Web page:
duke of hazard
An electric company wants customers to pay to clean up water it contaminated.
Duke Energy wants to raise rates on 1.3 million North Carolina residents to offset the $200 million yearly it’ll take to clean coal ash from its plants out of drinking-water wells.
Nearby residents want the company’s shareholders and execs to foot the bill, especially since locals are living off of bottled water thanks to the contaminated wells.
“If a septic company comes to my house and accidentally spills sewage all over my property, are they going to send me the bill for that?” one resident asked the AP.
Duke Energy — the U.S.’s largest electricity provider, worth $59 billion — already has a sullied rep in North Carolina. In 2014, one of its waste pits leaked 40,000 tons of toxic muck into the Dan River.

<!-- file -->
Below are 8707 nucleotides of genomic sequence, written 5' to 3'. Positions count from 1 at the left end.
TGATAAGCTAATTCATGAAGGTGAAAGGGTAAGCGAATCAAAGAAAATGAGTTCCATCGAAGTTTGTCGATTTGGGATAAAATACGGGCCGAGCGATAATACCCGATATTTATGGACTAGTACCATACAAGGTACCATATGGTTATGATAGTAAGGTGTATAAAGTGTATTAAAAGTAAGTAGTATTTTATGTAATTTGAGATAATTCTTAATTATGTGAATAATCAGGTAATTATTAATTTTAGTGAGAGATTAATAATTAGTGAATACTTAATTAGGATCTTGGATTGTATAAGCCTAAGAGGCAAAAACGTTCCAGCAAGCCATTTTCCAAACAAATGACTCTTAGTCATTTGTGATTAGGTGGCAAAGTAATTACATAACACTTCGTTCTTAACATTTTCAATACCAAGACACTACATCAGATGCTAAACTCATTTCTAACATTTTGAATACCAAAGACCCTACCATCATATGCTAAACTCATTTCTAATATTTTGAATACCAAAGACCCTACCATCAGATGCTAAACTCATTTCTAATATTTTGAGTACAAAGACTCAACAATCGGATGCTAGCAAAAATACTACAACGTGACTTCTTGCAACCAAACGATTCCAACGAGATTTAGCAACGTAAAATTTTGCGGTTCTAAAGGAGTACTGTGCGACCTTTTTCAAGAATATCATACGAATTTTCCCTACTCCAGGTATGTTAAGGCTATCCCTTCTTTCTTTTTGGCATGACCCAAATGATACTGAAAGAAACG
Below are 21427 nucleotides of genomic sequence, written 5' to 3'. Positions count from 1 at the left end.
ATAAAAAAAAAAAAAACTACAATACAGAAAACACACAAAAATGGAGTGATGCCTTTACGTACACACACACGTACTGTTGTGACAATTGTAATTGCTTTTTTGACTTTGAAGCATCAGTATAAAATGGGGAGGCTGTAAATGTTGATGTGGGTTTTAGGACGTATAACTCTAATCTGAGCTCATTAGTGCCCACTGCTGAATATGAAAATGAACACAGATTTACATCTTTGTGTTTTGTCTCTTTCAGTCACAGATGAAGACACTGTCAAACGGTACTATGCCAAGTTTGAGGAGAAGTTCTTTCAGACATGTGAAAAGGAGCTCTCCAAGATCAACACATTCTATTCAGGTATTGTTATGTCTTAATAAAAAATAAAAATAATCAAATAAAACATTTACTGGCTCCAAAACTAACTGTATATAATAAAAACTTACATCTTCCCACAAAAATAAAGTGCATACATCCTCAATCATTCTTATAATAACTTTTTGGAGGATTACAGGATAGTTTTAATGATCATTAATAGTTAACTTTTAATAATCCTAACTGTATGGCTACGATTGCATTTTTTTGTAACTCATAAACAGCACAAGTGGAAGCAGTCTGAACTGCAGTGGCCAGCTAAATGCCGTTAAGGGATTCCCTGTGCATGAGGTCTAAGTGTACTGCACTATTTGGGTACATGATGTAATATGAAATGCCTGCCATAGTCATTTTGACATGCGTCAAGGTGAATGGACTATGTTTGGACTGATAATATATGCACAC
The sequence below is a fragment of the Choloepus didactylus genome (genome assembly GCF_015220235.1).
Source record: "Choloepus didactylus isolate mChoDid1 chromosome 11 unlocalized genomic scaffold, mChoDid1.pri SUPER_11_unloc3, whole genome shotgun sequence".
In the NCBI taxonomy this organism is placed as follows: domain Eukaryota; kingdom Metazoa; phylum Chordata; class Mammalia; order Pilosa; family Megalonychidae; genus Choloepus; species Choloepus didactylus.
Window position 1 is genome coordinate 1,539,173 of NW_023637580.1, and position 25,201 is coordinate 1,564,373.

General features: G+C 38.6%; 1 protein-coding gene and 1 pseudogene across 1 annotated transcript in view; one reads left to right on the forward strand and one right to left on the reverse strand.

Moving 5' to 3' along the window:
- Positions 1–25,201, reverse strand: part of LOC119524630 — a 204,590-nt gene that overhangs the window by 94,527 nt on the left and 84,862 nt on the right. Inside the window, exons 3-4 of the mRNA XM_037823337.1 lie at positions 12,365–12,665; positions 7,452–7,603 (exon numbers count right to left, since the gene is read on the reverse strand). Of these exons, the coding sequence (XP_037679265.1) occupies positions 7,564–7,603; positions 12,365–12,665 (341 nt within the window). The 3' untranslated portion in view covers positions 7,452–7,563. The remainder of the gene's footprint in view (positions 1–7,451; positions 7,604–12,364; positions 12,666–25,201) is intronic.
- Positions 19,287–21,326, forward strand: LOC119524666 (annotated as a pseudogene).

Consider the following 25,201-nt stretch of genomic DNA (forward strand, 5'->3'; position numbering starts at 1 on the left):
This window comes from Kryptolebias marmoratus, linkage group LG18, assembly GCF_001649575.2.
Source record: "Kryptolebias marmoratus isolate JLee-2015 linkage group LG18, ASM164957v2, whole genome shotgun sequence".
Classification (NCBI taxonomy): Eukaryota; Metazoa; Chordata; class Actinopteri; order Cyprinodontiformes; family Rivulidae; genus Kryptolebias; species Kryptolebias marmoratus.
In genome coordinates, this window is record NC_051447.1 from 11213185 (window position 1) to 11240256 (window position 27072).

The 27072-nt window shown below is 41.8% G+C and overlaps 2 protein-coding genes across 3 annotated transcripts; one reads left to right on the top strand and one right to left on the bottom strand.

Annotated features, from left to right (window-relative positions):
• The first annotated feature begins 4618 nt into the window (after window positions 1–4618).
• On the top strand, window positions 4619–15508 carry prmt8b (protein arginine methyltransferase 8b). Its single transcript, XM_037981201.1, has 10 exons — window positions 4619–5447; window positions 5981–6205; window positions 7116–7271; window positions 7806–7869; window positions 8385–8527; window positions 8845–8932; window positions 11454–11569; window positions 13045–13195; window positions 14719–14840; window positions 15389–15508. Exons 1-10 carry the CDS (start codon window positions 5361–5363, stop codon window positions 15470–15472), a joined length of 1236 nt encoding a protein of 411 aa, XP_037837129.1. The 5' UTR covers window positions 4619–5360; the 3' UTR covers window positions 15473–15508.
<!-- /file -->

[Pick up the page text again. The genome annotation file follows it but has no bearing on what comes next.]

About three dozen residents affected by the coal ash filed comments with the state challenging Duke Energy’s request to up their energy bills. That’s right, the company asked North Carolina for its blessing in passing more than $5.1 billion in cleanup costs onto customers.
Perhaps the state should recommend that company execs go back to kindergarten, where they teach you that if you make a mess, you clean it up.